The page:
This narrative represents just over ten years time. I find that fact unbelievable. In that time I have seen our program develop from a tiny collection of young writers meeting in the woods to a world-class program. There is nothing like it in the country. The students I have seen in my classrooms over the years are just now growing into themselves (just like I am). Amazing things are happening among our writing alma mater. Jessica Bryant is in New Mexico running a writing center. Mark Cugini and Laura Spencer have created one of the most exciting literary journals in the country, Big Lucks. Mathew Ostapchuk was just named to the American Library Association’s Stonewall Book Award editorial committee (Matt will also be U.S. poet laureate one day, mark my words). Chris Sumner has made nearly heroic contributions to Chester College’s new admissions materials, giving our college a real voice. Beth Ann Miller was just accepted into every graduate program she applied to. And I can promise you both Stephanie Smith and Chelsea Paige, two of this year’s graduates, will publish the projects they are working on within the next few years. I could go on. The list is long. Our graduates are moving into amazing lives.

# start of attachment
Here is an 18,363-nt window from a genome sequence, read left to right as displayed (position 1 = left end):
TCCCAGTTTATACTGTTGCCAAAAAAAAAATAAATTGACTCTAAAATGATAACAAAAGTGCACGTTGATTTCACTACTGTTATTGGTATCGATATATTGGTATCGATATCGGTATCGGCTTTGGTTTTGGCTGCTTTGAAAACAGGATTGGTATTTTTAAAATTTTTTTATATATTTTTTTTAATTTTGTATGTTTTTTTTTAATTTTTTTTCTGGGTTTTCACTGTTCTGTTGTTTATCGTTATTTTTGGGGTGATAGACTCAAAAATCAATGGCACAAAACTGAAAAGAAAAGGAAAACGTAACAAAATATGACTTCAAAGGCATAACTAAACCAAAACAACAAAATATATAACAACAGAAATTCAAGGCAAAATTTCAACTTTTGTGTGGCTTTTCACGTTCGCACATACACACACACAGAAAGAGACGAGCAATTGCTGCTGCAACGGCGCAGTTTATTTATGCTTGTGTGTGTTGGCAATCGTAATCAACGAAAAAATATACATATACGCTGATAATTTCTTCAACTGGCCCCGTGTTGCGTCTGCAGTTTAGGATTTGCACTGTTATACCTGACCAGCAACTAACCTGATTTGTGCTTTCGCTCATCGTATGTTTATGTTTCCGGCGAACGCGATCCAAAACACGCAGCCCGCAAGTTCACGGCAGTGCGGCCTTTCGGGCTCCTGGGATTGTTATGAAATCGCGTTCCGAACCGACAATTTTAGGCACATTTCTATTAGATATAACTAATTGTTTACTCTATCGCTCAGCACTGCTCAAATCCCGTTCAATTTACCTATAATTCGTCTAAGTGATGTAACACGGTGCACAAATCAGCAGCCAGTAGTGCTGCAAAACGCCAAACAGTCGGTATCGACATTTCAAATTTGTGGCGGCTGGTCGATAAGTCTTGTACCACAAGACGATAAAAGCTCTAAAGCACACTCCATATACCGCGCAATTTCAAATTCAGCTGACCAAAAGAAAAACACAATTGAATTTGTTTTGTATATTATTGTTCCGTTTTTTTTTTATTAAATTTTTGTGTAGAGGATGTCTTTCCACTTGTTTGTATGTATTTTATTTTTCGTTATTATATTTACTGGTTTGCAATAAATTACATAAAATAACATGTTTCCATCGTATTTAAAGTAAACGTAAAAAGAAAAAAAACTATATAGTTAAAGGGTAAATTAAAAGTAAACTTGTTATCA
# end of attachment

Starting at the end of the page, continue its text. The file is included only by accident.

And then there’s me. Ten years on I am not only a better teacher, but I am somehow an apiarist (I help care for Chester College’s bee hives), an editor (I just launched a web based literary project with colleague Jenn Monroe, and with help from students Meg Cameron and Kyle Petty), and I’m putting the finishing touches on a book I hope to place next fall. It tells the story of my time working in bookstores after the shuttering of Bradford College, and inevitably explores my time as a student at Chester College of New England. Studying at Chester helped to make me whole again. People love a feel-good ending.
We are young as a college, but we are real. Our faculty this spring alone has seen the publication of three books, including Eric Pinder’s children’s book If All the Animals Came Inside published by Little, Brown & Co. No small potatoes. Our students continue to publish, win prizes, astound. But we need time. With the news of a potential closure of this institution we all know exactly why we are here. I’ve heard that Faith Preston’s dream was for the college she founded to be a literary school. If this is true, I’d say we are making her proud.
Ten years ago I crossed a stage (finally) and moved into a future that is still happening. Despite recent news, I am incredibly optimistic about the future. Because I know if you work hard to build something you believe in, it can never really go away. You can’t kill an idea, especially if you know the idea is honest and true. It takes time to nurture something so powerfully important. Chester College is worth the effort. For Faith Preston’s vision. For our students and alumni. And for faculty who give everything they’ve got to create a more perfect education for anyone ready to accept a challenge.